Princess Diana Had Deeper Christian Faith Than People Believed: New TV Special

Princess Diana arrives at the Royal Geographical Society in London for a speech on the dangers of landmines throughout the world on June 12, 1997.
Princess Diana arrives at the Royal Geographical Society in London for a speech on the dangers of landmines throughout the world on June 12, 1997. | (Photo: REUTERS/Ian Waldie)

A TV special in the U.K. is set to reveal that Diana, Princess of Wales, has a deeper Christian faith than people gave her credit for, and it's what inspired her charity work around the world.

"I think she had a stronger faith than people give her credit for," said Mike Whitlam, former director general of the British Red Cross, according to The Telegraph. "She wanted to put love where there was hatred, and make a huge difference to people's lives so that they could live a better life."

"When you talk to people about making the world a better place, there are not many people who think it's doable. She did."

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Whitlam worked with Diana on a number of charity campaigns, including her landmine trip to Bosnia.

The special, "Songs of Praise," is set to air on August 27 on BBC One. Friends of the late princess, who died 20 years ago in a car crash in Paris, will talk about her religious convictions and how they influenced her life.

Diana's husband, Prince Charles, has spoken out on a number of occasions in recent years on the religious persecution of Christians and other minorities around the world.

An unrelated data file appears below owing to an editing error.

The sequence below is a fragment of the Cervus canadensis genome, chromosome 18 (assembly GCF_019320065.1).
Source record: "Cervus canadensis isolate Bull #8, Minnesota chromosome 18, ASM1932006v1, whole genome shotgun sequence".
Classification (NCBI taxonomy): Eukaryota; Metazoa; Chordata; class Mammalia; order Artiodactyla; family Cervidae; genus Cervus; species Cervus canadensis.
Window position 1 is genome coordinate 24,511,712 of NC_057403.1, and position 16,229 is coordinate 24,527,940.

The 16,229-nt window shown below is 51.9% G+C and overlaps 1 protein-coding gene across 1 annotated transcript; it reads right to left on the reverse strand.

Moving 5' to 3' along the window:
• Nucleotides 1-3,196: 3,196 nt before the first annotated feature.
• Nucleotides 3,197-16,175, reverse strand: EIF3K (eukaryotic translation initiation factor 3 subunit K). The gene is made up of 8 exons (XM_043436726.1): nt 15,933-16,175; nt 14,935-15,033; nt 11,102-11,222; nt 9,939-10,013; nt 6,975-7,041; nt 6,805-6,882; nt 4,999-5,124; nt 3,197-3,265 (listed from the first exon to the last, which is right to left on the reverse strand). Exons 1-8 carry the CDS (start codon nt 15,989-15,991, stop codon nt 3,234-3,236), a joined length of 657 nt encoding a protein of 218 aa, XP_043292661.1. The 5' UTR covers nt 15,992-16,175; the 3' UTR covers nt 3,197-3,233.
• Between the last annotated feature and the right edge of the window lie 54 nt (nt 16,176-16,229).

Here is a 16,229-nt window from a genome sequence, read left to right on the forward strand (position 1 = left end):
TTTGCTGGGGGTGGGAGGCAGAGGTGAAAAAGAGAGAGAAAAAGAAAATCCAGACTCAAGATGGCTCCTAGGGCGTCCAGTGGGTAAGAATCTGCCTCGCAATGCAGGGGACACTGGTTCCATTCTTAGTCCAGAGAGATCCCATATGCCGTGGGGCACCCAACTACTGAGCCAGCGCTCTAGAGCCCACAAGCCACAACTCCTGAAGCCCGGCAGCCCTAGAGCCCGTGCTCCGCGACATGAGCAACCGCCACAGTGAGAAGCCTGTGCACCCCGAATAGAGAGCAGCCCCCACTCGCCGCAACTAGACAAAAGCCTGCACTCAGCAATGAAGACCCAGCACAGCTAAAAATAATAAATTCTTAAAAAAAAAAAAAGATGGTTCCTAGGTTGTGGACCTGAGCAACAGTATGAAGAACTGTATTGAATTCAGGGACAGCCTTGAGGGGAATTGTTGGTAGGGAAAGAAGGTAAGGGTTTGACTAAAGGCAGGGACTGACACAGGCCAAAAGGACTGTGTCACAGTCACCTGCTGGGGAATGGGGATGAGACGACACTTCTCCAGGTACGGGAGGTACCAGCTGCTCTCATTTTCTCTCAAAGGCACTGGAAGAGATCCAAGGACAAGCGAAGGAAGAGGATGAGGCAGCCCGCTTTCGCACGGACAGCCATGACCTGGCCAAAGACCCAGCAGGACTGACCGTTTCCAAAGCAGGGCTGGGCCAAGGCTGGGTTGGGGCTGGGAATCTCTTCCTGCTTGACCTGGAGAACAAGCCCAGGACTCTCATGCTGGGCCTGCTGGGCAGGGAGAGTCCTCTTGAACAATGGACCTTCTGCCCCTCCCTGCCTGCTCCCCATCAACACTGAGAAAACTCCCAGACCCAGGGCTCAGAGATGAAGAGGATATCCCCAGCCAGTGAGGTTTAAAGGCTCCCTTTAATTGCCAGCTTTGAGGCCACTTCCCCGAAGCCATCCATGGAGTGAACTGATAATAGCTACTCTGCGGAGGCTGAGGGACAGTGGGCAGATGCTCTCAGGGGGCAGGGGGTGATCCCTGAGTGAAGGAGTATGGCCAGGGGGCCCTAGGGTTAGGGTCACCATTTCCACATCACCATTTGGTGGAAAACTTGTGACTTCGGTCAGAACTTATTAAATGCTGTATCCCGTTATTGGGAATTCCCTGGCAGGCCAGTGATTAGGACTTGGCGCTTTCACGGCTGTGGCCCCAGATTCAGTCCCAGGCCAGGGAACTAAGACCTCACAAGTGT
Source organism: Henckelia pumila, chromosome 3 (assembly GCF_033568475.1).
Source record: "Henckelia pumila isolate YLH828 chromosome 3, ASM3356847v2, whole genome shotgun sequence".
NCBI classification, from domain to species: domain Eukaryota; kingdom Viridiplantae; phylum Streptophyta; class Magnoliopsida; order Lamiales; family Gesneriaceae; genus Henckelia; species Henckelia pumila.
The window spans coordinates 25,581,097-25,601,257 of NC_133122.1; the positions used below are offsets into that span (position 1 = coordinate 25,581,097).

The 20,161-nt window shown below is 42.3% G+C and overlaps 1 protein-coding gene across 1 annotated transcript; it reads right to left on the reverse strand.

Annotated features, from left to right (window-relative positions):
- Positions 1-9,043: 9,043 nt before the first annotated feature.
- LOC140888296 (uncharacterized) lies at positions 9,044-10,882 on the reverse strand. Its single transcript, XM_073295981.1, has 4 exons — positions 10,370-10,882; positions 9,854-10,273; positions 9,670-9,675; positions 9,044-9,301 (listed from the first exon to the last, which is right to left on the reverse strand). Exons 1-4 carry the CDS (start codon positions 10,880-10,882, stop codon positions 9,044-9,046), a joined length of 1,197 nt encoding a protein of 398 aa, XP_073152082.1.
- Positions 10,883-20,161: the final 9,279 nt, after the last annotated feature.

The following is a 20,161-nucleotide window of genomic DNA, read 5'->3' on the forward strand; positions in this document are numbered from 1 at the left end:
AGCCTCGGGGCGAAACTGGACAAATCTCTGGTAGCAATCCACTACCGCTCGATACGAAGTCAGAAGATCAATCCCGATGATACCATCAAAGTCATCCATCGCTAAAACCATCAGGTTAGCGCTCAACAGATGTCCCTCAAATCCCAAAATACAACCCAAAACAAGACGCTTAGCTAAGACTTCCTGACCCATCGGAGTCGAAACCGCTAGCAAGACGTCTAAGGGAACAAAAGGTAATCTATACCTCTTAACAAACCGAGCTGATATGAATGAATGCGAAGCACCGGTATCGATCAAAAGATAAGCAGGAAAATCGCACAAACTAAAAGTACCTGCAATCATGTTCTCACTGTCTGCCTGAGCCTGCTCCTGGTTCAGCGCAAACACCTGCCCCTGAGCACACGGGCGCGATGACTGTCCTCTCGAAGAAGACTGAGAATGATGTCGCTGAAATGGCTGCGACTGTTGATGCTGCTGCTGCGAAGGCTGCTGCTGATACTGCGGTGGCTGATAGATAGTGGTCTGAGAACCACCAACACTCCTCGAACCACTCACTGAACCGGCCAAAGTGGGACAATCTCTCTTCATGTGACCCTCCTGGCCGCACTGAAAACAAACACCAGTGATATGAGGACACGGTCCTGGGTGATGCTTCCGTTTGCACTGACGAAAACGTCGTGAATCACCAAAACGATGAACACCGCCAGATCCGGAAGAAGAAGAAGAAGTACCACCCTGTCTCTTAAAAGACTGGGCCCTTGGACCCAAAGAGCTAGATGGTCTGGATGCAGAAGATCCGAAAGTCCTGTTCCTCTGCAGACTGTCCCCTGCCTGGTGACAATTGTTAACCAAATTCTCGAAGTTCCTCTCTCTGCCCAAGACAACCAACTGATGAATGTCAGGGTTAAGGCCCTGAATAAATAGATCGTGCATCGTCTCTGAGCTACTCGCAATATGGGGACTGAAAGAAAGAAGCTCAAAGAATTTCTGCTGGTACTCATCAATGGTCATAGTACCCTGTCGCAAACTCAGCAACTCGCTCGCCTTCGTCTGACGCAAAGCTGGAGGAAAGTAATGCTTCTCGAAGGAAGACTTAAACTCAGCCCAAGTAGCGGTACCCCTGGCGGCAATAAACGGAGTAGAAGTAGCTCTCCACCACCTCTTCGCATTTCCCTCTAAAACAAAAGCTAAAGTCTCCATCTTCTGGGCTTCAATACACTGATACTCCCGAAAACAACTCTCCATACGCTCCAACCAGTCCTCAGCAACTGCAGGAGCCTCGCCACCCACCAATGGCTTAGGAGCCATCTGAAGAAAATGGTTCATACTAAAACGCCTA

Last year, he attended the consecration of a Syriac Orthodox Church in London, where he said:

"It is surely deeply encouraging, at a time when the members of the Syriac Orthodox Church in their homelands of Syria and Iraq are undergoing such desperate trials and such appalling suffering, that in Britain the Syriac Church is able to expand and gain in strength."

Other members of Britain's royal family, such as Queen Elizabeth II, have also spoken candidly about their deep Christian faith.

In 2016, the Queen called Jesus Christ "the King she serves" in a book ahead of her 90th birthday.

Mark Greene, executive director of the London Institute for Contemporary Christianity, who co-wrote The Servant Queen and the King She Serves, said at the time:

"The Queen has served us all her adult life, with amazing consistency of character, concern for others and a clear dependence on Christ. The more I've read what she's written and talked to people who know her, the clearer that is."

Diana remains a beloved figure for many in the U.K. even decades after her tragic death, and the "Songs of Praise" documentary will focus closely on her charity work.

Newsweek magazine spoke in June with Diana's youngest son, Prince Harry, about the scars his mother's death left on his life, but also about the valuable lessons that she taught her children.

"My mother took a huge part in showing me an ordinary life, including taking me and my brother to see homeless people. Thank goodness I'm not completely cut off from reality," he said.

Follow Stoyan Zaimov on Facebook: CPSZaimov

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